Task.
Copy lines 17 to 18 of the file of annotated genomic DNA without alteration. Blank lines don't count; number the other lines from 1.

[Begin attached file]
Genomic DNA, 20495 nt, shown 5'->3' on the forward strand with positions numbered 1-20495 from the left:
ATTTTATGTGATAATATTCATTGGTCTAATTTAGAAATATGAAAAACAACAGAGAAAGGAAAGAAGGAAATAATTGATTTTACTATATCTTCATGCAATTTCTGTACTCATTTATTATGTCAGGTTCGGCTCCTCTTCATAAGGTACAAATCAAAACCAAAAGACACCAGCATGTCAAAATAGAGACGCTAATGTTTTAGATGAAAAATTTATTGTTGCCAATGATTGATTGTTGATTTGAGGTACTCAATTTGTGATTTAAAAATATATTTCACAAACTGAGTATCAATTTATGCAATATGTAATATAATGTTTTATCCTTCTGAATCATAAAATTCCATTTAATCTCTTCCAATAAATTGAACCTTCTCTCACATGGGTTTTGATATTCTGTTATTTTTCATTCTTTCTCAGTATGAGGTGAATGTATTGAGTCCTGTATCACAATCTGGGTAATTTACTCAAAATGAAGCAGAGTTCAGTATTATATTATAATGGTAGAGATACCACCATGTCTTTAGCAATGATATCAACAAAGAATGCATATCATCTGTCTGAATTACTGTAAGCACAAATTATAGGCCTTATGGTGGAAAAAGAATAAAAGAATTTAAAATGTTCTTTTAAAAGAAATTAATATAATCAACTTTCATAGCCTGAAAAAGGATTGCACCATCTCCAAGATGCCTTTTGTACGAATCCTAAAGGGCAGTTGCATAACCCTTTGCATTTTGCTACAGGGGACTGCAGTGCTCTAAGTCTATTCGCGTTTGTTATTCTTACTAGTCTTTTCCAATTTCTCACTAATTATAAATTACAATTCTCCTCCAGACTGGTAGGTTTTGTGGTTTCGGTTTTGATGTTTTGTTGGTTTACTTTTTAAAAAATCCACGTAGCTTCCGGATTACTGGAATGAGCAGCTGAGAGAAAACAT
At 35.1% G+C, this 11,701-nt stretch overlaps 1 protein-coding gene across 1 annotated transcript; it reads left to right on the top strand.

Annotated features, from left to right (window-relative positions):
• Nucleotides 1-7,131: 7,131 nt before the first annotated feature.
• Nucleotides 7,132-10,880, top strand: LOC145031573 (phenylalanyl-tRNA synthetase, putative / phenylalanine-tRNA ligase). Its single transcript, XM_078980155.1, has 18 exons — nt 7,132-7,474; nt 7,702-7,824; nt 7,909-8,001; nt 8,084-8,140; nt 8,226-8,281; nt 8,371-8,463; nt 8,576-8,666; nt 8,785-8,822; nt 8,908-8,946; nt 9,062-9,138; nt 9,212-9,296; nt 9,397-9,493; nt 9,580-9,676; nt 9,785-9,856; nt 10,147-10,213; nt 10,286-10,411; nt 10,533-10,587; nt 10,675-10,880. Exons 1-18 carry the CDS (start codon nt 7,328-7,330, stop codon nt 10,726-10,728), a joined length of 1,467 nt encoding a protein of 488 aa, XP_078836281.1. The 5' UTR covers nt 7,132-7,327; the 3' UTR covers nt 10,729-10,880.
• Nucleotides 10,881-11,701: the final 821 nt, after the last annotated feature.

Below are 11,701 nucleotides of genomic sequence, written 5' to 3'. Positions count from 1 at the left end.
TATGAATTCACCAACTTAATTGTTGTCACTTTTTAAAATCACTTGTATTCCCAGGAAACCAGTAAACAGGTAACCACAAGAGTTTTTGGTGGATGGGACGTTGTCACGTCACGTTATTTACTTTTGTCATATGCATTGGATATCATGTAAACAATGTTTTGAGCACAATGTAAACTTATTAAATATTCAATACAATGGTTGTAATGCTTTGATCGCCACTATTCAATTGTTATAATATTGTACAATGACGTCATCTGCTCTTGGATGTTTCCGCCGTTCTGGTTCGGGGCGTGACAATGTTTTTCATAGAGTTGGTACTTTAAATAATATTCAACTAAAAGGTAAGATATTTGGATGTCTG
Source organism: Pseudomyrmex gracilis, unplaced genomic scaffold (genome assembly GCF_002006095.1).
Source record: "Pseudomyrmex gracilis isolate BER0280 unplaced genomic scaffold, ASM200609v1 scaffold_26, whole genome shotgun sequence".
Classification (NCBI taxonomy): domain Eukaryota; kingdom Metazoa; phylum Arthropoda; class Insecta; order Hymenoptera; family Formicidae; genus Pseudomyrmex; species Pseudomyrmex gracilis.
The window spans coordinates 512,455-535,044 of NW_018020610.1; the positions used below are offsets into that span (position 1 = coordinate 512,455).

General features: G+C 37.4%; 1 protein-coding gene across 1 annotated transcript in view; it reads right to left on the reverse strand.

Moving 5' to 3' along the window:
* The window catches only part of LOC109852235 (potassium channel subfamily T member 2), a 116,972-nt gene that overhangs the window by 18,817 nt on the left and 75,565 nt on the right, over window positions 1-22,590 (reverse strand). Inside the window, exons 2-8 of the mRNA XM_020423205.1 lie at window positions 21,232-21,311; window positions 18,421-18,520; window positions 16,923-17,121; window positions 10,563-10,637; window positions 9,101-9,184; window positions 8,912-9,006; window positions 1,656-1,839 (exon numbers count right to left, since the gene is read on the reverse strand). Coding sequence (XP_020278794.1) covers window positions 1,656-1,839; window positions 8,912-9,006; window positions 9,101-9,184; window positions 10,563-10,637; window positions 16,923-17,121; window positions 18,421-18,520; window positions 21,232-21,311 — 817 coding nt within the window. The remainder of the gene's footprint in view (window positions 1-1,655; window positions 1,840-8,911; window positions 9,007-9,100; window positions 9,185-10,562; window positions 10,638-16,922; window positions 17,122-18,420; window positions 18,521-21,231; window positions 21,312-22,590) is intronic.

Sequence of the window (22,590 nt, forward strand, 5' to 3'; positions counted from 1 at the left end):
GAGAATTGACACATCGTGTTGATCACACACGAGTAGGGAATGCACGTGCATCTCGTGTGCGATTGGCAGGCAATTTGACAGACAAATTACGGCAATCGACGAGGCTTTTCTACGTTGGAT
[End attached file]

Sequence of the window (22,590 nt, forward strand, 5' to 3'; positions counted from 1 at the left end):
GAGAATTGACACATCGTGTTGATCACACACGAGTAGGGAATGCACGTGCATCTCGTGTGCGATTGGCAGGCAATTTGACAGACAAATTACGGCAATCGACGAGGCTTTTCTACGTTGGAT